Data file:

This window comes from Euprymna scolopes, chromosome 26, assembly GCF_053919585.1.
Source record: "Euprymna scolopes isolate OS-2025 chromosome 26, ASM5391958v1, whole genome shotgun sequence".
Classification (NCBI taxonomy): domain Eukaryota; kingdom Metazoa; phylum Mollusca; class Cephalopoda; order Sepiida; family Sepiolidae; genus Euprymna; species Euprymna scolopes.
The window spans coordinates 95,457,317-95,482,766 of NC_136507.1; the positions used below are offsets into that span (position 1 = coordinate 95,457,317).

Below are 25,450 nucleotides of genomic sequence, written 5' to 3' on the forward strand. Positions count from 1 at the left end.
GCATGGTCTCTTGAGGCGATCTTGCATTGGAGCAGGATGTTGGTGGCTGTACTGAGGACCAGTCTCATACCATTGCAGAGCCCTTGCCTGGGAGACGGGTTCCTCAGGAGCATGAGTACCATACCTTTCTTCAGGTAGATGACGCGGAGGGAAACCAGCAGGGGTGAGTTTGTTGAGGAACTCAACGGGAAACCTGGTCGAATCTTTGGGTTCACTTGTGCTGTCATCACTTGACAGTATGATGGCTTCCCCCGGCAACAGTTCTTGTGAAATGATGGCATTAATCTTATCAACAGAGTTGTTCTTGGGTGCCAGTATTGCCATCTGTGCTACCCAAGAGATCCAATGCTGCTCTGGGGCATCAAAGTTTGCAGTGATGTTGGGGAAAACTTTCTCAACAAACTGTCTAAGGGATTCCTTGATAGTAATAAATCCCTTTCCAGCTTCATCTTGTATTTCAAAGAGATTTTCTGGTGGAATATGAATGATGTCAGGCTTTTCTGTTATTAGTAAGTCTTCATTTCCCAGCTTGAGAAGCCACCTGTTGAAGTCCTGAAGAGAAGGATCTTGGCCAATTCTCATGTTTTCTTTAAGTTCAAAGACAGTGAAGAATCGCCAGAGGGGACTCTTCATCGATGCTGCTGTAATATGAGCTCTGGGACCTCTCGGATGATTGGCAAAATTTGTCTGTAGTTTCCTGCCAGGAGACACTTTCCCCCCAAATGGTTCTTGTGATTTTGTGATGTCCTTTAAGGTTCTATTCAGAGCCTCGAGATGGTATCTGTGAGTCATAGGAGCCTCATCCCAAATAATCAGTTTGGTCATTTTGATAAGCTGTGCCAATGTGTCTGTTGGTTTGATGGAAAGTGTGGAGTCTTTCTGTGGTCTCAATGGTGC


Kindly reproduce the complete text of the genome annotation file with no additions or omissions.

This window comes from Euprymna scolopes, chromosome 26, assembly GCF_053919585.1.
Source record: "Euprymna scolopes isolate OS-2025 chromosome 26, ASM5391958v1, whole genome shotgun sequence".
Classification (NCBI taxonomy): domain Eukaryota; kingdom Metazoa; phylum Mollusca; class Cephalopoda; order Sepiida; family Sepiolidae; genus Euprymna; species Euprymna scolopes.
The window spans coordinates 95,457,317-95,482,766 of NC_136507.1; the positions used below are offsets into that span (position 1 = coordinate 95,457,317).

Below are 25,450 nucleotides of genomic sequence, written 5' to 3' on the forward strand. Positions count from 1 at the left end.
GCATGGTCTCTTGAGGCGATCTTGCATTGGAGCAGGATGTTGGTGGCTGTACTGAGGACCAGTCTCATACCATTGCAGAGCCCTTGCCTGGGAGACGGGTTCCTCAGGAGCATGAGTACCATACCTTTCTTCAGGTAGATGACGCGGAGGGAAACCAGCAGGGGTGAGTTTGTTGAGGAACTCAACGGGAAACCTGGTCGAATCTTTGGGTTCACTTGTGCTGTCATCACTTGACAGTATGATGGCTTCCCCCGGCAACAGTTCTTGTGAAATGATGGCATTAATCTTATCAACAGAGTTGTTCTTGGGTGCCAGTATTGCCATCTGTGCTACCCAAGAGATCCAATGCTGCTCTGGGGCATCAAAGTTTGCAGTGATGTTGGGGAAAACTTTCTCAACAAACTGTCTAAGGGATTCCTTGATAGTAATAAATCCCTTTCCAGCTTCATCTTGTATTTCAAAGAGATTTTCTGGTGGAATATGAATGATGTCAGGCTTTTCTGTTATTAGTAAGTCTTCATTTCCCAGCTTGAGAAGCCACCTGTTGAAGTCCTGAAGAGAAGGATCTTGGCCAATTCTCATGTTTTCTTTAAGTTCAAAGACAGTGAAGAATCGCCAGAGGGGACTCTTCATCGATGCTGCTGTAATATGAGCTCTGGGACCTCTCGGATGATTGGCAAAATTTGTCTGTAGTTTCCTGCCAGGAGACACTTTCCCCCCAAATGGTTCTTGTGATTTTGTGATGTCCTTTAAGGTTCTATTCAGAGCCTCGAGATGGTATCTGTGAGTCATAGGAGCCTCATCCCAAATAATCAGTTTGGTCATTTTGATAAGCTGTGCCAATGTGTCTGTTGGTTTGATGGAAAGTGTGGAGTCTTTCTGTGGTCTCAATGGTGC